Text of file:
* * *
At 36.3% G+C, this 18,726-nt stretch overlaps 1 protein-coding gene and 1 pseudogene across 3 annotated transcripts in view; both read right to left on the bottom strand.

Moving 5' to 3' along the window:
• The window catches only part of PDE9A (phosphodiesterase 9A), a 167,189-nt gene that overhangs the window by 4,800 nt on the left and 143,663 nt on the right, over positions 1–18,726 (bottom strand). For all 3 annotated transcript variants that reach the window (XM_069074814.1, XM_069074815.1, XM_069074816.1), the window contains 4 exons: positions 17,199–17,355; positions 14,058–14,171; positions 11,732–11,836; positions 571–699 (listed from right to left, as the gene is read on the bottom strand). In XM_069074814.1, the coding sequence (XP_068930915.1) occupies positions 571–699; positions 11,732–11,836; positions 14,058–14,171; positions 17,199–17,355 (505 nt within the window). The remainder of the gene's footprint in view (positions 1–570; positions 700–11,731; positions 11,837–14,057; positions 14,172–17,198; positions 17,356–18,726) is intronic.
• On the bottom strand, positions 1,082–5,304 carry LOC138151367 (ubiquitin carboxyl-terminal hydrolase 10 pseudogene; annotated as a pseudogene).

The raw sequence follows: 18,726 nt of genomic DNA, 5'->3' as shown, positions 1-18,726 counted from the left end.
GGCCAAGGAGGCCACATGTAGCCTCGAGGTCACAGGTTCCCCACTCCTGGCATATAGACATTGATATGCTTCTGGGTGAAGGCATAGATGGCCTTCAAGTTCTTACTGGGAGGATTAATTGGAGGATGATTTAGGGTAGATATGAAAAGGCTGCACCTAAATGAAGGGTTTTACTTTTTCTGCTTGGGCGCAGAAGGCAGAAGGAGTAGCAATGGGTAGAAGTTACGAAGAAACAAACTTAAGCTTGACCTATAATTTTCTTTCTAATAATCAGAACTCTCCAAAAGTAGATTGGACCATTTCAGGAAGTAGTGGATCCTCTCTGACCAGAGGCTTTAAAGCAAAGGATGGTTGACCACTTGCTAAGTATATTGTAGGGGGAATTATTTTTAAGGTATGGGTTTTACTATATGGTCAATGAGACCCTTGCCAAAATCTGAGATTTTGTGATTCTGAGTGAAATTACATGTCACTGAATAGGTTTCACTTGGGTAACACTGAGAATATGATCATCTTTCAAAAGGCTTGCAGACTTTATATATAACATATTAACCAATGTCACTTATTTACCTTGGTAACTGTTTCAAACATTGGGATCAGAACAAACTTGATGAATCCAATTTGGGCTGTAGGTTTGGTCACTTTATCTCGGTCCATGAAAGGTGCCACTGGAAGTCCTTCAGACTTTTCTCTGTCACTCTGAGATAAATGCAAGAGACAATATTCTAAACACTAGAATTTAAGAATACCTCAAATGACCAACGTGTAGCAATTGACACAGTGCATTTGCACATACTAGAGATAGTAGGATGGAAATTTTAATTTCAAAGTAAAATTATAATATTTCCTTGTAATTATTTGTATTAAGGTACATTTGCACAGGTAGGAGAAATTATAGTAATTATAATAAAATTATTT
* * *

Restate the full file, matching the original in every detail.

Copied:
At 36.3% G+C, this 18,726-nt stretch overlaps 1 protein-coding gene and 1 pseudogene across 3 annotated transcripts in view; both read right to left on the bottom strand.

Moving 5' to 3' along the window:
• The window catches only part of PDE9A (phosphodiesterase 9A), a 167,189-nt gene that overhangs the window by 4,800 nt on the left and 143,663 nt on the right, over positions 1–18,726 (bottom strand). For all 3 annotated transcript variants that reach the window (XM_069074814.1, XM_069074815.1, XM_069074816.1), the window contains 4 exons: positions 17,199–17,355; positions 14,058–14,171; positions 11,732–11,836; positions 571–699 (listed from right to left, as the gene is read on the bottom strand). In XM_069074814.1, the coding sequence (XP_068930915.1) occupies positions 571–699; positions 11,732–11,836; positions 14,058–14,171; positions 17,199–17,355 (505 nt within the window). The remainder of the gene's footprint in view (positions 1–570; positions 700–11,731; positions 11,837–14,057; positions 14,172–17,198; positions 17,356–18,726) is intronic.
• On the bottom strand, positions 1,082–5,304 carry LOC138151367 (ubiquitin carboxyl-terminal hydrolase 10 pseudogene; annotated as a pseudogene).

The raw sequence follows: 18,726 nt of genomic DNA, 5'->3' as shown, positions 1-18,726 counted from the left end.
GGCCAAGGAGGCCACATGTAGCCTCGAGGTCACAGGTTCCCCACTCCTGGCATATAGACATTGATATGCTTCTGGGTGAAGGCATAGATGGCCTTCAAGTTCTTACTGGGAGGATTAATTGGAGGATGATTTAGGGTAGATATGAAAAGGCTGCACCTAAATGAAGGGTTTTACTTTTTCTGCTTGGGCGCAGAAGGCAGAAGGAGTAGCAATGGGTAGAAGTTACGAAGAAACAAACTTAAGCTTGACCTATAATTTTCTTTCTAATAATCAGAACTCTCCAAAAGTAGATTGGACCATTTCAGGAAGTAGTGGATCCTCTCTGACCAGAGGCTTTAAAGCAAAGGATGGTTGACCACTTGCTAAGTATATTGTAGGGGGAATTATTTTTAAGGTATGGGTTTTACTATATGGTCAATGAGACCCTTGCCAAAATCTGAGATTTTGTGATTCTGAGTGAAATTACATGTCACTGAATAGGTTTCACTTGGGTAACACTGAGAATATGATCATCTTTCAAAAGGCTTGCAGACTTTATATATAACATATTAACCAATGTCACTTATTTACCTTGGTAACTGTTTCAAACATTGGGATCAGAACAAACTTGATGAATCCAATTTGGGCTGTAGGTTTGGTCACTTTATCTCGGTCCATGAAAGGTGCCACTGGAAGTCCTTCAGACTTTTCTCTGTCACTCTGAGATAAATGCAAGAGACAATATTCTAAACACTAGAATTTAAGAATACCTCAAATGACCAACGTGTAGCAATTGACACAGTGCATTTGCACATACTAGAGATAGTAGGATGGAAATTTTAATTTCAAAGTAAAATTATAATATTTCCTTGTAATTATTTGTATTAAGGTACATTTGCACAGGTAGGAGAAATTATAGTAATTATAATAAAATTATTT